The Squid and the Whale (Samuel Goldwyn Company): The Life Aquatic co-screenwriter Noah Baumbach’s autobiographical film about growing up in a pre-gentrified Park Slope Brooklyn in the mid-’80s with estranged boho intellectual writer parents finds truth in the cliché that those most affected by divorce are the kids. Jeff Daniels steals the show as the one-time promising novelist-turned-disillusioned English prof, complete with “feral” graying beard and haughty intellectual dinner table pronouncements like A Tale of Two Cities is “minor Dickens,” earnestly parroted by his devoted elder son, played wonderfully by Roger Dodger’s Jesse Eisenberg. With all the misplaced testosterone floating around, Laura Linney and an almost unrecognizable Anna Paquin tend to be overshadowed, though the female point-of-view is far from ignored. Like Me and You and Everyone We Know, the film points out the similarities and differences in adult and adolescent sexuality and attraction, with the younger brother played by Owen Kline (the son of Kevin Kline and Phoebe Cates) acting out his own frustration by blithely swabbing the school lockers with his discharge. There is a crucial plot point that revolves around the authorship of Pink Floyd’s “Hey You,” great use of songs by the Feelies, Bert Jansch and Lou Reed (the evocative sawing strings opening of “Street Hassle”) and a “right on, my brother” tennis pro played for laughs by a head-banded William Baldwin. This is the rare movie that finds the intersection of sadness and laughter, often in the same impulse, which is the bittersweet feeling one gets when they see their children adopt not just their strengths, but their weaknesses, too.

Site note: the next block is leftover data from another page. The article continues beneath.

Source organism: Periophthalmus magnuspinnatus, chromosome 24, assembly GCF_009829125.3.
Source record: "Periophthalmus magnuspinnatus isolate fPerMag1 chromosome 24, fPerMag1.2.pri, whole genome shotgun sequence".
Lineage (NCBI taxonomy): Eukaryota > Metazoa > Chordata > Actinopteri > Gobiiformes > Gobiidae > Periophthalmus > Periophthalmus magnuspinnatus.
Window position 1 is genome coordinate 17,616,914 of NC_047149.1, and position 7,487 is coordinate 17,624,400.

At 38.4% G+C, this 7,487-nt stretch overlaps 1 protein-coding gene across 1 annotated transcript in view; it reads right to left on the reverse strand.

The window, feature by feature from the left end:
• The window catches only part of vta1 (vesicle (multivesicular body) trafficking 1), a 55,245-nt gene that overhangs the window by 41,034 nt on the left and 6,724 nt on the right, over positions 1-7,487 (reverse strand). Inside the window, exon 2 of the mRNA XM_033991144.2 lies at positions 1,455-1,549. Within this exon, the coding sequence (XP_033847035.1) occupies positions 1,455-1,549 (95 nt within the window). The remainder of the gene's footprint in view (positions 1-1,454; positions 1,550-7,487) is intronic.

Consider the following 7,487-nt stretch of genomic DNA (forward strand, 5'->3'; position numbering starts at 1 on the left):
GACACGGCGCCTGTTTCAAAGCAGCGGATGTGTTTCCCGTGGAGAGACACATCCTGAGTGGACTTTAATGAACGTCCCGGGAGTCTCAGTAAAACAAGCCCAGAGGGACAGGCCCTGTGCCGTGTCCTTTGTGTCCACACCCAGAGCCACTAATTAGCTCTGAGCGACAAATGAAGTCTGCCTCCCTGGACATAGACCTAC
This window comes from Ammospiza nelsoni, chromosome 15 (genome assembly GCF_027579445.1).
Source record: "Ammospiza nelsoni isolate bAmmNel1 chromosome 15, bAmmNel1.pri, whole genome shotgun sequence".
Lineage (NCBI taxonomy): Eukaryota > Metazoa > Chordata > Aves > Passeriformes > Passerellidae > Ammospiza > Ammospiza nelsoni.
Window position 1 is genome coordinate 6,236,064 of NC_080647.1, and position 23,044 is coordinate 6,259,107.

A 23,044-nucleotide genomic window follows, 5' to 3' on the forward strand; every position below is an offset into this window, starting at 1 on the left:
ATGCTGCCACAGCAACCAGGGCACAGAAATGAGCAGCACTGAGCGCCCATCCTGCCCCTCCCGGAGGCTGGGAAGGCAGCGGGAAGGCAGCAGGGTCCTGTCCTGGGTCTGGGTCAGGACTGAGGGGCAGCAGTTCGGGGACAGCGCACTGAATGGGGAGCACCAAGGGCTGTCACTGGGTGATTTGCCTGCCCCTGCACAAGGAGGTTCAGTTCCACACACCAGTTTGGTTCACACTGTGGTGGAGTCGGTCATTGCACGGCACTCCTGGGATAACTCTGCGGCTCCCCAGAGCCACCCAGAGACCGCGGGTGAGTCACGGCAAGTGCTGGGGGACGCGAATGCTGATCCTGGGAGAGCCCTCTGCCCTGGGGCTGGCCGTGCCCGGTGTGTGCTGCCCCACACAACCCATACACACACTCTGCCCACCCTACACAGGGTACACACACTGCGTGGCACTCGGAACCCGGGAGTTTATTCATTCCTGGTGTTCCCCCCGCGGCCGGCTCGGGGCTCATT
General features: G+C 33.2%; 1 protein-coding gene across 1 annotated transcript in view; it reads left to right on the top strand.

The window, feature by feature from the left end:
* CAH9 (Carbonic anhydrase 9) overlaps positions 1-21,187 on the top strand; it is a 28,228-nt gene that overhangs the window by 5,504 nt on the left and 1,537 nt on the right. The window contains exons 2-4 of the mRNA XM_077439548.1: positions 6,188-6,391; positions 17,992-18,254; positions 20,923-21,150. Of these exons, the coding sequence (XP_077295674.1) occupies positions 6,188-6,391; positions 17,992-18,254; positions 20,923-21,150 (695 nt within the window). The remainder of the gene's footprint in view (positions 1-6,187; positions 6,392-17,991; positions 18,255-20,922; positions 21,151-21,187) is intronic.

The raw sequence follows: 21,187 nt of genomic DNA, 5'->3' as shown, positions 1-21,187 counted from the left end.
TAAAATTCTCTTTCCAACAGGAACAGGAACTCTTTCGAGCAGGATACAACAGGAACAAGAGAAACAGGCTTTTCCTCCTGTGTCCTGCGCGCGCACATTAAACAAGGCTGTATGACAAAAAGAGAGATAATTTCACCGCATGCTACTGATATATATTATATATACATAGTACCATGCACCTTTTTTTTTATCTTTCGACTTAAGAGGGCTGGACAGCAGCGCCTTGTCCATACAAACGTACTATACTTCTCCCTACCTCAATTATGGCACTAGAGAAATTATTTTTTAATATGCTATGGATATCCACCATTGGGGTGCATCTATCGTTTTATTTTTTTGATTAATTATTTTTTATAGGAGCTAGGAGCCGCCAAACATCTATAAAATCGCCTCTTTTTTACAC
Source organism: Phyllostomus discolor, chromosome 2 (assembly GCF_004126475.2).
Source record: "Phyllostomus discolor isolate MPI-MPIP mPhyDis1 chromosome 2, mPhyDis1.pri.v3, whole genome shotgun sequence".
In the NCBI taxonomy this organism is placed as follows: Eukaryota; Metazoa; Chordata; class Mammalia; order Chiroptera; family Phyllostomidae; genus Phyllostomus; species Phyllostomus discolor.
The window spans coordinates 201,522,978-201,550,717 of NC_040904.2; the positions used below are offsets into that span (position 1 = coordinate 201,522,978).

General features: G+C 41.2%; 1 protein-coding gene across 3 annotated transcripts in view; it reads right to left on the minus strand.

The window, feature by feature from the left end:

Nellie McKay, Pretty Little Head (Columbia)/Patti Smith, Horses/Horses (Columbia/Legacy): The entertainment business has long had trouble with feisty females they can’t control, and these two represent the unbroken line between a punk pioneer and a post-post modern cabaret. Like fellow nouveau divas Fiona Apple and Cat Power, McKay refused to be boxed in to a single category, though she’s seemed to harden the edges on her cabaret stylings into a more traditional art-rock approach on her sophomore album. Unlike the sprawl of her double-CD debut, Pretty Little Head is more focused and to point, but the range includes the sing-song Patti Page pop of “Cupcake,” the Peggy Lee seductive “fuzzy” croon of “Pink Chandelier,” the Tori Amos-like confessional “There You Are in Me,” the ominous rap of “The Big One,” the Astrud Gilberto croon of “I Will Be There,” the slinky “Long and Lazy River” and the sunny bossa nova beat of “Bee Charmer” (a duet with co-writer Cyndi Lauper). She evokes the rapid-fire lyrical rage of Elvis Costello on “Real Life,” and even his one-time penchant for biting the hand that feeds him on the “did I really hear that?” torrent of words which fuels “Columbia Is Bleeding,” which sounds like a poison pen letter to her label, but is instead about animal testing at Columbia University. And I thought that's why the record company was releasing her album on Dec. 27… As for her prima donna predecessor Patti Smith, the punk poetess and her band are nominated for the Rock & Roll Hall of Fame this year, and this double-CD combining a live version of her seminal album Horses performed in London with a reissue of the original disc serves as an impressive calling card. And while it can be argued that her ’75 debut for Clive DavisArista Records was Patti’s artistic peak, her longevity cannot be underestimated, with last year’s Trampin’ and tour showing she’s still got the rock & roll spirit. The live version of the title track, with its incorporation of “Land of 1,000 Dances” and “Gloria,” remains a milestone for distaff rockers, marking their reclamation of the previously mostly male domain for themselves, inspiring a generation of female pop artists in its wake that has produced its latest “next big thing” in McKay.